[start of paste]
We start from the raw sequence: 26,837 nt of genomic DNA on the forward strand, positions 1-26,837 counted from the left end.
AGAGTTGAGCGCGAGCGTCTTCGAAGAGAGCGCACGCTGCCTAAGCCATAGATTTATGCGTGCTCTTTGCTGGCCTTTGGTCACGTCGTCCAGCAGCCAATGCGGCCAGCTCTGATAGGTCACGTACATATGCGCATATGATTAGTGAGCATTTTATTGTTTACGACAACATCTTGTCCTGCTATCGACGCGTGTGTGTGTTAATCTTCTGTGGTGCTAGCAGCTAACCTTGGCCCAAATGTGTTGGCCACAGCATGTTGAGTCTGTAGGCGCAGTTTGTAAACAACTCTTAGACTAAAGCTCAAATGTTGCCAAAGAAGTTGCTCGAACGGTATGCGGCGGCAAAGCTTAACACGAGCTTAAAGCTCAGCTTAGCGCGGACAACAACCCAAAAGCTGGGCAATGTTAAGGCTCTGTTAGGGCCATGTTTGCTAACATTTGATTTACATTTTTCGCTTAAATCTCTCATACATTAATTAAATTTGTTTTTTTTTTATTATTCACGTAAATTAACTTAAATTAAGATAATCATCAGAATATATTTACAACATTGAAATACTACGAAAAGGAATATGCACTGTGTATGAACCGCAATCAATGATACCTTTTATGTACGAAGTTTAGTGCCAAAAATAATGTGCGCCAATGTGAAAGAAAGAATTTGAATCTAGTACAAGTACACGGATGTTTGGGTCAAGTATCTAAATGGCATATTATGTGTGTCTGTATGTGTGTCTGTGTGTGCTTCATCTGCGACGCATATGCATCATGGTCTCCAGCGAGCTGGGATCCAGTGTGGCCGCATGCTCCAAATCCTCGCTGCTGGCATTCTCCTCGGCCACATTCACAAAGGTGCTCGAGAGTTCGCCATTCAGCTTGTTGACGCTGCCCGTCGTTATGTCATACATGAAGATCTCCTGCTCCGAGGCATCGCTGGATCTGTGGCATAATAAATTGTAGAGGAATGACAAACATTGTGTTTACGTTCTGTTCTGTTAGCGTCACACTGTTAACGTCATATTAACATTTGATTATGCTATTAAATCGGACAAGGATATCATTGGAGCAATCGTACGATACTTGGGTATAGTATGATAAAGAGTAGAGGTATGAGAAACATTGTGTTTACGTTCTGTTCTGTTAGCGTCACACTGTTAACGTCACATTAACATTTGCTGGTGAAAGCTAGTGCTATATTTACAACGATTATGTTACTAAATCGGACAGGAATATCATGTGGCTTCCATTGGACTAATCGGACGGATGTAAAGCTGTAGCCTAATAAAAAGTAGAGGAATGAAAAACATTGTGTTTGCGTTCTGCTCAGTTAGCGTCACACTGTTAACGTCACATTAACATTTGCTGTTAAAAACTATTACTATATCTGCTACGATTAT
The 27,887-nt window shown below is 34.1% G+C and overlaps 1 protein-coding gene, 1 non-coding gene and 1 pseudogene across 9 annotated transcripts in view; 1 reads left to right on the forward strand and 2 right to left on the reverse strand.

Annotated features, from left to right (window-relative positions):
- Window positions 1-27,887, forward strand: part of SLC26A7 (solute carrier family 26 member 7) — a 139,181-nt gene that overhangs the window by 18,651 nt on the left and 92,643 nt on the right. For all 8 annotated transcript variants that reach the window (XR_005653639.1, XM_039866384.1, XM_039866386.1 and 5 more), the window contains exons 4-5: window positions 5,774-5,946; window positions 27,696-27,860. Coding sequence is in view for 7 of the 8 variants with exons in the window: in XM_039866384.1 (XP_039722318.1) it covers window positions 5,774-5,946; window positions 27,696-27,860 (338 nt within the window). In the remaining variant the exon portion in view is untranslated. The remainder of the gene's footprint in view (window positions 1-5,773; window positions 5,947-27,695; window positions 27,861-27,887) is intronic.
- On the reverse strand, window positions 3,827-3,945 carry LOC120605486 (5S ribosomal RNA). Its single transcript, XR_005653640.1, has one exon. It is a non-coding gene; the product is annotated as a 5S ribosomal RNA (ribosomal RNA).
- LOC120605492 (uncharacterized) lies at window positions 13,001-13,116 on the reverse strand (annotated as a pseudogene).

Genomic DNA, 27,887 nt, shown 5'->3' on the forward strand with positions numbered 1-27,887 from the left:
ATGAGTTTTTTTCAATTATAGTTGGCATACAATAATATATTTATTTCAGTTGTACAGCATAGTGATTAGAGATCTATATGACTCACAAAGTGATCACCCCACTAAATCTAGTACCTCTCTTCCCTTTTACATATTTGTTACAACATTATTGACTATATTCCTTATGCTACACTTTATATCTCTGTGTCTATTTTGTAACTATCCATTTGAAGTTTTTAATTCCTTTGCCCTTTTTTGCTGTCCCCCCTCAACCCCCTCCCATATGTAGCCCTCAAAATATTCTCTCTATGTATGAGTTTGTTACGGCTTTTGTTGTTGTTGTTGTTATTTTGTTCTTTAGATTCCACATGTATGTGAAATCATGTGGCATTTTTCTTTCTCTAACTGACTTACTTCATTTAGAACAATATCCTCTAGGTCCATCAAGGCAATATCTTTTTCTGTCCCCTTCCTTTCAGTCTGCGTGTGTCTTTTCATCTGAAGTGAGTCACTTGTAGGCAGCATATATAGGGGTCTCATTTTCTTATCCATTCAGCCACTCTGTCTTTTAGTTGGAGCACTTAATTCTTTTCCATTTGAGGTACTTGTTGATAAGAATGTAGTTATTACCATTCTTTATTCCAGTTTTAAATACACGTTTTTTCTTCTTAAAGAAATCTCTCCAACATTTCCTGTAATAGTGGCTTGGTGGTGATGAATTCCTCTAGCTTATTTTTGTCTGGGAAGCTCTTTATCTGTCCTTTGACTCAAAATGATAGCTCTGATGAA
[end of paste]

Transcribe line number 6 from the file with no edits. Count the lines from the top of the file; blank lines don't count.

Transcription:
- On the reverse strand, window positions 3,827-3,945 carry LOC120605486 (5S ribosomal RNA). Its single transcript, XR_005653640.1, has one exon. It is a non-coding gene; the product is annotated as a 5S ribosomal RNA (ribosomal RNA).